Gaia – before starting the routine scientific observations

By Holger Voss, DPAC member and active blogger. Visit Holger's blog here.

Final preparations are underway to start the normal scientific observations of Gaia. Part of the preparations was a mild heating of some of Gaia's mirrors at the end of June to remove a very thin layer of ice particles. Now the mirrors are cooling down again until thermal equilibrium is reached. An update of the on-board software was successfully performed, too. Before the nominal science operations phase starts, the focus for both telescopes over the entire focal plane will also be checked again. Some parameters for the detection of sources on-board will be optimized, too. This includes parameters for activating shorter observations for stars brighter than magnitude 13 to avoid that the corresponding images saturate. We call this "observations with 'activated gates'". How does this work?

There are different "gates" with different effective exposure times available, ranging from 0.01 seconds to 4.3 seconds, to cover a huge magnitude (brightness) range that can be observed. These "gates" will be activated depending on the magnitude of the stars determined on-board by the star mapper (SM) CCDs which will "see" the stars first. A few seconds after these SM CCD observations, the same detected source will be observed by 11 more CCDs in the same row of the SM CCD that previously detected the source. If the star is detected as bright, the "gates" will be activated to avoid the saturation of the images. Saturation depends on many factors such as the colour of the star, the scan motion of the satellite, the point spread function (what the image of a star looks like) and even on how the image centre is located in intra-pixel space.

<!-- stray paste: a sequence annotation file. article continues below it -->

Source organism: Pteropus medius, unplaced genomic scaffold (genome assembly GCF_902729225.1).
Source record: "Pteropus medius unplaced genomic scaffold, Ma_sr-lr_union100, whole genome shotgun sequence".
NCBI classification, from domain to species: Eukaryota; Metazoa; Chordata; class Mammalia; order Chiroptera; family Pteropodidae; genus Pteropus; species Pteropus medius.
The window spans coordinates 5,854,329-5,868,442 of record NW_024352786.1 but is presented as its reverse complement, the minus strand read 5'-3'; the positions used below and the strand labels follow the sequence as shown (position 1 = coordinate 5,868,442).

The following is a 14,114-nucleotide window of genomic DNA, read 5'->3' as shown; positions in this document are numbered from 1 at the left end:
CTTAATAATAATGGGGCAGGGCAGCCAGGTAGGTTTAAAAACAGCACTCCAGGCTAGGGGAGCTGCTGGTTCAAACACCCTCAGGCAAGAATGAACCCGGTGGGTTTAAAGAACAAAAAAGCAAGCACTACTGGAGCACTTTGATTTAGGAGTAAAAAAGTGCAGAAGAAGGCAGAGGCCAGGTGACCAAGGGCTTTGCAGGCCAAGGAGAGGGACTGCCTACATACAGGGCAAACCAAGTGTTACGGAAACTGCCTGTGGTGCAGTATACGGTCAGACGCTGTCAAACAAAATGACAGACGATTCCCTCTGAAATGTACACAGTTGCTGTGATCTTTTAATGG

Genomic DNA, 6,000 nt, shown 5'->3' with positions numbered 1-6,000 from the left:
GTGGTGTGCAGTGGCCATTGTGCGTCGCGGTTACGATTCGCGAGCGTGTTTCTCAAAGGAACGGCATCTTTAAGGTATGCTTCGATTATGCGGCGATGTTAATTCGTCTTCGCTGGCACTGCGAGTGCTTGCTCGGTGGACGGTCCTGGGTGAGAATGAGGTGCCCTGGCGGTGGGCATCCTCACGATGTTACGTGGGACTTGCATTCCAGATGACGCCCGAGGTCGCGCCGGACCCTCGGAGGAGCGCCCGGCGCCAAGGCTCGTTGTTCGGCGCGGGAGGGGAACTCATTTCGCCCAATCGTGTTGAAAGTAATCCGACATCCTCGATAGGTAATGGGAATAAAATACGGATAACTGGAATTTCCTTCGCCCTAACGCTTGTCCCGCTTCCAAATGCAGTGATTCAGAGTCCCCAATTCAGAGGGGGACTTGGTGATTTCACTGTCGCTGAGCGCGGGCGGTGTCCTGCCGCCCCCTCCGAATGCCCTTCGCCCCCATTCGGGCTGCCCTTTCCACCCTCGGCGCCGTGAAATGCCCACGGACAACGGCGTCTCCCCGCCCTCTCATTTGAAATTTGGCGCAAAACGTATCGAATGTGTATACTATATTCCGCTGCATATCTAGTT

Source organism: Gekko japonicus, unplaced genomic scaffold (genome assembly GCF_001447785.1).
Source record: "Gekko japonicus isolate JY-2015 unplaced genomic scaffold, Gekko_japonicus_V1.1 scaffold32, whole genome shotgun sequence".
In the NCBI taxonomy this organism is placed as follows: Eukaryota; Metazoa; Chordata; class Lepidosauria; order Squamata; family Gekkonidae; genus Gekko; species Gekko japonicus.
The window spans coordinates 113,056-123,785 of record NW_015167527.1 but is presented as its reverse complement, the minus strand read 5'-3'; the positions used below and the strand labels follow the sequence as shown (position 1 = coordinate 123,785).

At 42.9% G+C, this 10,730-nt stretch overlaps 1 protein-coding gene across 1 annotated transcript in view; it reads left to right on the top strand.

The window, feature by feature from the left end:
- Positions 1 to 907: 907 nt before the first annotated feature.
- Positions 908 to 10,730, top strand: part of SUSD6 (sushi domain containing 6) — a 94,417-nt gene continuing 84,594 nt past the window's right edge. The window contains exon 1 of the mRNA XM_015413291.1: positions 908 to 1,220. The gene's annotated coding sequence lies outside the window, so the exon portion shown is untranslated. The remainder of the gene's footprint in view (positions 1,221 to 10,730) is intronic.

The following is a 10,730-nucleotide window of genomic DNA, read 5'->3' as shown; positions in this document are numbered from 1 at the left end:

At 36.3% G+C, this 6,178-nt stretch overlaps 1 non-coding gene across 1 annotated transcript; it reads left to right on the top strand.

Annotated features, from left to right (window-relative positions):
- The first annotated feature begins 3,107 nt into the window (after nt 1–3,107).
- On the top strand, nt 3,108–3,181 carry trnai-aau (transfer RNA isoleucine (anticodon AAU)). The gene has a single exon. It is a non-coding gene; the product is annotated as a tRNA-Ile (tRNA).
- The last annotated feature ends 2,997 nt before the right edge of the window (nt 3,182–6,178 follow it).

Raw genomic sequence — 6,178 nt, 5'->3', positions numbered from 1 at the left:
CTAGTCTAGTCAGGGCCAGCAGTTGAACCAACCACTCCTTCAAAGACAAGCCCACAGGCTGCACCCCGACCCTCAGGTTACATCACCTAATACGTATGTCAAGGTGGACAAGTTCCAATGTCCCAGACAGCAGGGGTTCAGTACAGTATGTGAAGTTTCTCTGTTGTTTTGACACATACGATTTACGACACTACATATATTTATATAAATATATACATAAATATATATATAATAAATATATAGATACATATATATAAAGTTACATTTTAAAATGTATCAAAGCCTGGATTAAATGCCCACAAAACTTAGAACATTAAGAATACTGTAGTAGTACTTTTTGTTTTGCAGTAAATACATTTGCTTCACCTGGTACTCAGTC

Parameters for the activation of the short gate 4 computed in a test for all AF CCDs.

We have updated our knowledge about these characteristics of the observations based on data collected during the commissioning phase, and currenlty new parameters for the activation of the gates are computed. Almost 1 billion 2D images are simulated to be able to find the perfect parameters. Parameters are computed for all 55 AF (astrometric white light) CCDs, all BP (blue photometer) CCDs and all RP (red photometer) CCDs. More than 7000 parameters are determined and need to be uploaded to the satellite before Gaia will start its normal scientific observatons.

After this very work intensive commissioning phase, we are really looking forward to starting Gaia's normal operational phase to create the world's biggest, multi-dimensional map of about one billion stars and other light sources in our galaxy.

More details about this topic can be found in an entry on the ESA Gaia blog.




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